[ kon-ster-neyt ]
/ ˈkɒn stərˌneɪt /
verb (used with object), con·ster·nat·ed, con·ster·nat·ing.
to dismay, confuse, or terrify.
Origin of consternate
Related formsun·con·ster·nat·ed, adjective
Dictionary.com Unabridged Based on the Random House Unabridged Dictionary, © Random House, Inc. 2019
Examples from the Web for consternate
If we were to disarm, as these ladies advise, war would come upon us with consternate suddenness.Defenseless America|Hudson Maxim
British Dictionary definitions for consternate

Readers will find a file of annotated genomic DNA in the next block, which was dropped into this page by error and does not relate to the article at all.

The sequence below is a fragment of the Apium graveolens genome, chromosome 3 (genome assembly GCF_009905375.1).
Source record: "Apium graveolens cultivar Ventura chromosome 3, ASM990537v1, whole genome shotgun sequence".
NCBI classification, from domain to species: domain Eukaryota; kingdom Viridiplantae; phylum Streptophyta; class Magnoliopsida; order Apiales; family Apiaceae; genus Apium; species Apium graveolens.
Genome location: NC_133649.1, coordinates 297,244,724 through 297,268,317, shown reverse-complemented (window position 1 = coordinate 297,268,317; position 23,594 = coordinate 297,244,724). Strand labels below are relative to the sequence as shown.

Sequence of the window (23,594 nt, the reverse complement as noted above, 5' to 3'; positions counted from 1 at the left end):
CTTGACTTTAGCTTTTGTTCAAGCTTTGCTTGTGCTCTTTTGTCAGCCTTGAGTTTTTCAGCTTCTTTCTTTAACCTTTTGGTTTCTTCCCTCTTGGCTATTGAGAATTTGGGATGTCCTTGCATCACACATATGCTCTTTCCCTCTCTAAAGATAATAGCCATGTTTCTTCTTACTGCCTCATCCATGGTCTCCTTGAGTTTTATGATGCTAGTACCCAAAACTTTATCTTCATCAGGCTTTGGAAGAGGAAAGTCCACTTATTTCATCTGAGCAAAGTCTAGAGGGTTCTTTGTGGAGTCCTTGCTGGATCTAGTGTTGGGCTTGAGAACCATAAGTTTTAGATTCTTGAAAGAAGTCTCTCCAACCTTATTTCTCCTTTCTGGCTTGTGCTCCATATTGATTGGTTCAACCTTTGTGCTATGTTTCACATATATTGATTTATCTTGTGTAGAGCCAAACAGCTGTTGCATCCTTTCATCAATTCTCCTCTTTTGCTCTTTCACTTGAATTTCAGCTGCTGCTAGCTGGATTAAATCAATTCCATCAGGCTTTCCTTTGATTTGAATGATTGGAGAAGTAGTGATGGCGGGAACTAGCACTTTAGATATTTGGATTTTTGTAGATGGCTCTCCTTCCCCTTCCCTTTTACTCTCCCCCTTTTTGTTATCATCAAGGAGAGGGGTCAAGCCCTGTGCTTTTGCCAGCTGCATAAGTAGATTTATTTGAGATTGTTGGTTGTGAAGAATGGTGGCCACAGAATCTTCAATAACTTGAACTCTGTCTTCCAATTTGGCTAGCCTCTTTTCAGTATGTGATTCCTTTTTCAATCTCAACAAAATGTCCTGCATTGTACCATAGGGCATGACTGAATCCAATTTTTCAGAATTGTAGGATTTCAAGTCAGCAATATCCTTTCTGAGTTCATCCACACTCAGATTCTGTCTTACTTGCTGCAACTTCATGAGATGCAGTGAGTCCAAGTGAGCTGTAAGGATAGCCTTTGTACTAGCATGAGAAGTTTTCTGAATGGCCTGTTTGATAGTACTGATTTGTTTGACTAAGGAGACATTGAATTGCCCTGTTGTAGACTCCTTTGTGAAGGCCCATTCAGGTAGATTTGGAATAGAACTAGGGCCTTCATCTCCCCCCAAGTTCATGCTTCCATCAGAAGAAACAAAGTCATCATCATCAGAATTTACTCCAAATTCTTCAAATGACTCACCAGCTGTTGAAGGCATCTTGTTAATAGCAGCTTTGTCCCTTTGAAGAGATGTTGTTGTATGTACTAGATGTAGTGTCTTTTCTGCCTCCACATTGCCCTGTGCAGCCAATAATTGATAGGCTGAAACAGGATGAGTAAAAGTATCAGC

/ (ˈkɒnstəˌneɪt) /
(tr; usually passive) to fill with anxiety, dismay, dread, or confusion
Word Origin for consternate
C17: from Latin consternāre, from sternere to lay low, spread out
Collins English Dictionary - Complete & Unabridged 2012 Digital Edition © William Collins Sons & Co. Ltd. 1979, 1986 © HarperCollins Publishers 1998, 2000, 2003, 2005, 2006, 2007, 2009, 2012
Word Origin and History for consternate
1650s, from Latin consternatus, past participle of consternare (see consternation).
Online Etymology Dictionary, © 2010 Douglas Harper